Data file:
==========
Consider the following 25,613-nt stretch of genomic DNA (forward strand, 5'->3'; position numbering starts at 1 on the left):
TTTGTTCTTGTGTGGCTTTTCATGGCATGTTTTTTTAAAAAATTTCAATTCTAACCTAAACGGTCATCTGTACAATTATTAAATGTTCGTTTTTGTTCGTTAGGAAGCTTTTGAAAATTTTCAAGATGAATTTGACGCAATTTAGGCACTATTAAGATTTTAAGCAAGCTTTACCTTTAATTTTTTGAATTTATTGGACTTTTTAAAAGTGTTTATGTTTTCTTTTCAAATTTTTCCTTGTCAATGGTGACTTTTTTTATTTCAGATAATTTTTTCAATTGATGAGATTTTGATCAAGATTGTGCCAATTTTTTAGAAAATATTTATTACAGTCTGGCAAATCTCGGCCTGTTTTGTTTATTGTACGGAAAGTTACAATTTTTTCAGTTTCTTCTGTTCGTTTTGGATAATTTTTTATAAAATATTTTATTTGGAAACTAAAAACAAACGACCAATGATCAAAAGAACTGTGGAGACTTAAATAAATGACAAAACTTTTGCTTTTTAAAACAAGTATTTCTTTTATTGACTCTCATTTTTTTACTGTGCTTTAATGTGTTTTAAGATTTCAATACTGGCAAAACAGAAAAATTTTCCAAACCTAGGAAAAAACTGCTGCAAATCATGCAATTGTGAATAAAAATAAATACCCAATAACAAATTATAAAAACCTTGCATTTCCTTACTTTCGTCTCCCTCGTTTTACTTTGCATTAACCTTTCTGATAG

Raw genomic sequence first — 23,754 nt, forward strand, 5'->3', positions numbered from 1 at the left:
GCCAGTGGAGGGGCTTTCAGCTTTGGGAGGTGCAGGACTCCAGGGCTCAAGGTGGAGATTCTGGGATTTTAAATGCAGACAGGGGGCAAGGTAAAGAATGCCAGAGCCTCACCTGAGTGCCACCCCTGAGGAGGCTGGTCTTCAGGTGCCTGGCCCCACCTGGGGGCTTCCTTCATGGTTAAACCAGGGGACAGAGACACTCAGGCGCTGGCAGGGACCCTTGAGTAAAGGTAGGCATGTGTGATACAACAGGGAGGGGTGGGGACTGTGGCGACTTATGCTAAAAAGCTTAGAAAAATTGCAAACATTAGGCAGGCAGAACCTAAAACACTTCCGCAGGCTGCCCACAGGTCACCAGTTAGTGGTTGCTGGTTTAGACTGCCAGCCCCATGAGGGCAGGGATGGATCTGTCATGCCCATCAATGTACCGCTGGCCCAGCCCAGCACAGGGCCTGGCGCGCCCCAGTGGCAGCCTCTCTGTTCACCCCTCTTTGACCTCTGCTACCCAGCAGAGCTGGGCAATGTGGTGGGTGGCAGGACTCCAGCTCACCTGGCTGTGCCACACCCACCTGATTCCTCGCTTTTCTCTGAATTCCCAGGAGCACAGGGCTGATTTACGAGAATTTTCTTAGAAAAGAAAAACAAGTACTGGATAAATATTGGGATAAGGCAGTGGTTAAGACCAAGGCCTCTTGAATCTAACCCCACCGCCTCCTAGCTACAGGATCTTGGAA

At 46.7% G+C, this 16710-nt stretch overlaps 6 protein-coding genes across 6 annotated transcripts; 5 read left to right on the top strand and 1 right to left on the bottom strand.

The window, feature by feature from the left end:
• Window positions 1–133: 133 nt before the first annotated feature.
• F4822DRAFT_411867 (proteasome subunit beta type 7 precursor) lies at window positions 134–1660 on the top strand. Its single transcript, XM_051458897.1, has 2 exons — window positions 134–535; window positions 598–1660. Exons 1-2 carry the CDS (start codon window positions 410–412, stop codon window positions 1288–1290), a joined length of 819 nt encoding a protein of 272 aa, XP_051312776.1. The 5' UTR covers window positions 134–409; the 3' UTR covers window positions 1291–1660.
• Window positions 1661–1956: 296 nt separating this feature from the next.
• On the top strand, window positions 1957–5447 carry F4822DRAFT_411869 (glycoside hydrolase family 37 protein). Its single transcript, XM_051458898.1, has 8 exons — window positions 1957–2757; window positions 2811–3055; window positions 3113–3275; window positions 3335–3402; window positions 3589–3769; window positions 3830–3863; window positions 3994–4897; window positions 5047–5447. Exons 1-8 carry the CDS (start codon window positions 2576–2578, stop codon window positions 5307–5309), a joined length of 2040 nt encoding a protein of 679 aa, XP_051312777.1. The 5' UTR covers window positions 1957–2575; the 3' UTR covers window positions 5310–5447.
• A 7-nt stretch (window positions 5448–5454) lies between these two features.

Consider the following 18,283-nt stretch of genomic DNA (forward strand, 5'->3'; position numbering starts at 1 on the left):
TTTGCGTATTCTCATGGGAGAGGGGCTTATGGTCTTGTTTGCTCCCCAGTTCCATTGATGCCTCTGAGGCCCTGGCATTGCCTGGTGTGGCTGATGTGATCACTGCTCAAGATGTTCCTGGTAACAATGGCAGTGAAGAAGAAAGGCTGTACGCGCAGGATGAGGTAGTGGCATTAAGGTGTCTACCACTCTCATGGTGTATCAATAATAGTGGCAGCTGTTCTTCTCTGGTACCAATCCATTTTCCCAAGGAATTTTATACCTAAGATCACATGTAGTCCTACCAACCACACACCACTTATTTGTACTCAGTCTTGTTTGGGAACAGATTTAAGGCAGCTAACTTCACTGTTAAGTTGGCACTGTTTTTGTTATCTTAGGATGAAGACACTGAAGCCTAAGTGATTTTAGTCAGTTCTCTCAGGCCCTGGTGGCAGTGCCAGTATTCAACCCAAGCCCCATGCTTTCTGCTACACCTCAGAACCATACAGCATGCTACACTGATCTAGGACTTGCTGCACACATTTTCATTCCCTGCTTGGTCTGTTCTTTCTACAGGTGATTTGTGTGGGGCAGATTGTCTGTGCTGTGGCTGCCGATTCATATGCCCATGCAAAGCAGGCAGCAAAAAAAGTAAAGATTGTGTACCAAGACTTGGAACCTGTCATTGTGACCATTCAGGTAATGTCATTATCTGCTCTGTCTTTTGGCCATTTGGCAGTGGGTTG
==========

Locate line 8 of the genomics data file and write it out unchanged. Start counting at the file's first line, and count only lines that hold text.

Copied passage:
• F4822DRAFT_411867 (proteasome subunit beta type 7 precursor) lies at window positions 134–1660 on the top strand. Its single transcript, XM_051458897.1, has 2 exons — window positions 134–535; window positions 598–1660. Exons 1-2 carry the CDS (start codon window positions 410–412, stop codon window positions 1288–1290), a joined length of 819 nt encoding a protein of 272 aa, XP_051312776.1. The 5' UTR covers window positions 134–409; the 3' UTR covers window positions 1291–1660.